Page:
To these may be added another class of men—the stern and gloomy enthusiasts, who would make earth a hell, and religion a torment: men who, having wasted the earlier part of their lives in dissipation and depravity, find themselves when scarcely past its meridian, steeped to the neck in vice, and shunned like a loathsome disease. Abandoned by the world, having nothing to fall back upon, nothing to remember but time mis-spent, and energies misdirected, they turn their eyes and not their thoughts to Heaven, and delude themselves into the impious belief, that in denouncing the lightness of heart of which they cannot partake, and the rational pleasures from which they never derived enjoyment, they are more than remedying the sins of their old career, and—like the founders of monasteries and builders of churches, in ruder days—establishing a good set claim upon their Maker.
The supporters of Sabbath Bills, and more especially the extreme class of Dissenters, lay great stress upon the declarations occasionally made by criminals from the condemned cell or the scaffold, that to Sabbath-breaking they attribute their first deviation from the path of rectitude; and they point to these statements, as an incontestable proof of the evil consequences which await a departure from that strict and rigid observance of the Sabbath, which they uphold. I cannot help thinking that in this, as in almost every other respect connected with the subject, there is a considerable degree of cant, and a very great deal of wilful blindness. If a man be viciously disposed—and with very few exceptions, not a man dies by the executioner’s hands, who has not been in one way or other a most abandoned and profligate character for many years—if a man be viciously disposed, there is no doubt that he will turn his Sunday to bad account, that he will take advantage of it, to dissipate with other bad characters as vile as himself; and that in this way, he may trace his first yielding to temptation, possibly his first commission of crime, to an infringement of the Sabbath. But this would be an argument against any holiday at all. If his holiday had been Wednesday instead of Sunday, and he had devoted it to the same improper uses, it would have been productive of the same results. It is too much to judge of the character of a whole people, by the confessions of the very worst members of society. It is not fair, to cry down things which are harmless in themselves, because evil-disposed men may turn them to bad account. Who ever thought of deprecating the teaching poor people to write, because some porter in a warehouse had committed forgery? Or into what man’s head did it ever enter, to prevent the crowding of churches, because it afforded a temptation for the picking of pockets?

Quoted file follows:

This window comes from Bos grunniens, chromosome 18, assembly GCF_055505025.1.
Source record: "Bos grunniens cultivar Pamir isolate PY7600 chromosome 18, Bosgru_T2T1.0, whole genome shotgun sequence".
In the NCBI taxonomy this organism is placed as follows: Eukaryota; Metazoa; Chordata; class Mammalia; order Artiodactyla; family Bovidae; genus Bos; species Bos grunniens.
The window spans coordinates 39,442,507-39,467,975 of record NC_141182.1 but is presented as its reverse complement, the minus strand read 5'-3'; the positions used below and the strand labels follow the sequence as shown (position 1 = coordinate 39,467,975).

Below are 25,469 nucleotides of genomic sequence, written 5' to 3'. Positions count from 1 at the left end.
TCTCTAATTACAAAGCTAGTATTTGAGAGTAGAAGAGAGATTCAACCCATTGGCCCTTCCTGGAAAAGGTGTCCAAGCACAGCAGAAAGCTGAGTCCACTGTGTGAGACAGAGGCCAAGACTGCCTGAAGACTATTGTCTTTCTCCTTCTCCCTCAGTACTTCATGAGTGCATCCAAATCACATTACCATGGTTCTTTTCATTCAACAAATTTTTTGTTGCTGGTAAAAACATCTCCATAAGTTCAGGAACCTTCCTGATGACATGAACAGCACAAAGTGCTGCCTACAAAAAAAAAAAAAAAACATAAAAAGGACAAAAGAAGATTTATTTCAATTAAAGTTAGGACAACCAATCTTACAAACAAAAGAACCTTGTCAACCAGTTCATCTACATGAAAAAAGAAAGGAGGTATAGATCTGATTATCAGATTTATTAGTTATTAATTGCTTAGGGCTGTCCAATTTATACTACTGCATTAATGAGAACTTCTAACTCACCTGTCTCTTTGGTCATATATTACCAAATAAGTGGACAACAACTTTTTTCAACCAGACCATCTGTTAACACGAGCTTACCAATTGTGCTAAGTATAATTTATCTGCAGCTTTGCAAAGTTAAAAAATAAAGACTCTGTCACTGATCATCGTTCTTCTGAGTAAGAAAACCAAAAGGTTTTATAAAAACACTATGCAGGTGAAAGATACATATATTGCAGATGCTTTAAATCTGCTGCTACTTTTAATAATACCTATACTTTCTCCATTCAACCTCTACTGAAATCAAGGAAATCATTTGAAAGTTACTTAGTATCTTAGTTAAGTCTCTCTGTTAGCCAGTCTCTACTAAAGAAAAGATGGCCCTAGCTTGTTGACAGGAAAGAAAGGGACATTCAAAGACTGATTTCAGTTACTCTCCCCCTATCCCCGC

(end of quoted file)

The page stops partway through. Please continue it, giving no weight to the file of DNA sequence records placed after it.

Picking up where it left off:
When the Book of Sports, for allowing the peasantry of England to divert themselves with certain games in the open air, on Sundays, after evening service, was published by Charles the First, it is needless to say the English people were comparatively rude and uncivilised. And yet it is extraordinary to how few excesses it gave rise, even in that day, when men’s minds were not enlightened, or their passions moderated, by the influence of education and refinement. That some excesses were committed through its means, in the remoter parts of the country, and that it was discontinued in those places, in consequence, cannot be denied: but generally speaking, there is no proof whatever on record, of its having had any tendency to increase crime, or to lower the character of the people.
The Puritans of that time, were as much opposed to harmless recreations and healthful amusements as those of the present day, and it is amusing to observe that each in their generation, advance precisely the same description of arguments. In the British Museum, there is a curious pamphlet got up by the Agnews of Charles’s time, entitled ‘A Divine Tragedie lately acted, or a Collection of sundry memorable examples of God’s Judgements upon Sabbath Breakers, and other like Libertines in their unlawful Sports, happening within the realme of England, in the compass only of two yeares last past, since the Booke (of Sports) was published, worthy to be knowne and considered of all men, especially such who are guilty of the sinne, or archpatrons thereof.’ This amusing document, contains some fifty or sixty veritable accounts of balls of fire that fell into churchyards and upset the sporters, and sporters that quarrelled, and upset one another, and so forth: and among them is one anecdote containing an example of a rather different kind, which I cannot resist the temptation of quoting, as strongly illustrative of the fact, that this blinking of the question has not even the recommendation of novelty.